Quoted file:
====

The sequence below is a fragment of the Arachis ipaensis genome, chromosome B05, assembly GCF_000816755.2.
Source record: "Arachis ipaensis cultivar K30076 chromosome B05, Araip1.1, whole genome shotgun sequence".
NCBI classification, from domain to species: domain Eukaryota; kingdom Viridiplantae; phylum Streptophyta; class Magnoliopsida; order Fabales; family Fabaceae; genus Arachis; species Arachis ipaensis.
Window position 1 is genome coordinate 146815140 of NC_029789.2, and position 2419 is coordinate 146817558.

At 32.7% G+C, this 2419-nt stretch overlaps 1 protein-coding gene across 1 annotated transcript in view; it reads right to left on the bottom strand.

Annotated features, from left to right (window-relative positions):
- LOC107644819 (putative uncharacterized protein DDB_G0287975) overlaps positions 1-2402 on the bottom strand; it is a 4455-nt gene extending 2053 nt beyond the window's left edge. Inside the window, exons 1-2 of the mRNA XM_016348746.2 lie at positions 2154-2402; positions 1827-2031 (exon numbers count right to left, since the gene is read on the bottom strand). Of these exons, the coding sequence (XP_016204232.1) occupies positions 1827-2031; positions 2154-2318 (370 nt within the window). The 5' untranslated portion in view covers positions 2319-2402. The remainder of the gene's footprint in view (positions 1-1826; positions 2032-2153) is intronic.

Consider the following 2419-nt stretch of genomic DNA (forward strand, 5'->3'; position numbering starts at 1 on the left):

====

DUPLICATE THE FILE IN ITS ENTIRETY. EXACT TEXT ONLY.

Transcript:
The sequence below is a fragment of the Arachis ipaensis genome, chromosome B05, assembly GCF_000816755.2.
Source record: "Arachis ipaensis cultivar K30076 chromosome B05, Araip1.1, whole genome shotgun sequence".
NCBI classification, from domain to species: domain Eukaryota; kingdom Viridiplantae; phylum Streptophyta; class Magnoliopsida; order Fabales; family Fabaceae; genus Arachis; species Arachis ipaensis.
Window position 1 is genome coordinate 146815140 of NC_029789.2, and position 2419 is coordinate 146817558.

At 32.7% G+C, this 2419-nt stretch overlaps 1 protein-coding gene across 1 annotated transcript in view; it reads right to left on the bottom strand.

Annotated features, from left to right (window-relative positions):
- LOC107644819 (putative uncharacterized protein DDB_G0287975) overlaps positions 1-2402 on the bottom strand; it is a 4455-nt gene extending 2053 nt beyond the window's left edge. Inside the window, exons 1-2 of the mRNA XM_016348746.2 lie at positions 2154-2402; positions 1827-2031 (exon numbers count right to left, since the gene is read on the bottom strand). Of these exons, the coding sequence (XP_016204232.1) occupies positions 1827-2031; positions 2154-2318 (370 nt within the window). The 5' untranslated portion in view covers positions 2319-2402. The remainder of the gene's footprint in view (positions 1-1826; positions 2032-2153) is intronic.

Consider the following 2419-nt stretch of genomic DNA (forward strand, 5'->3'; position numbering starts at 1 on the left):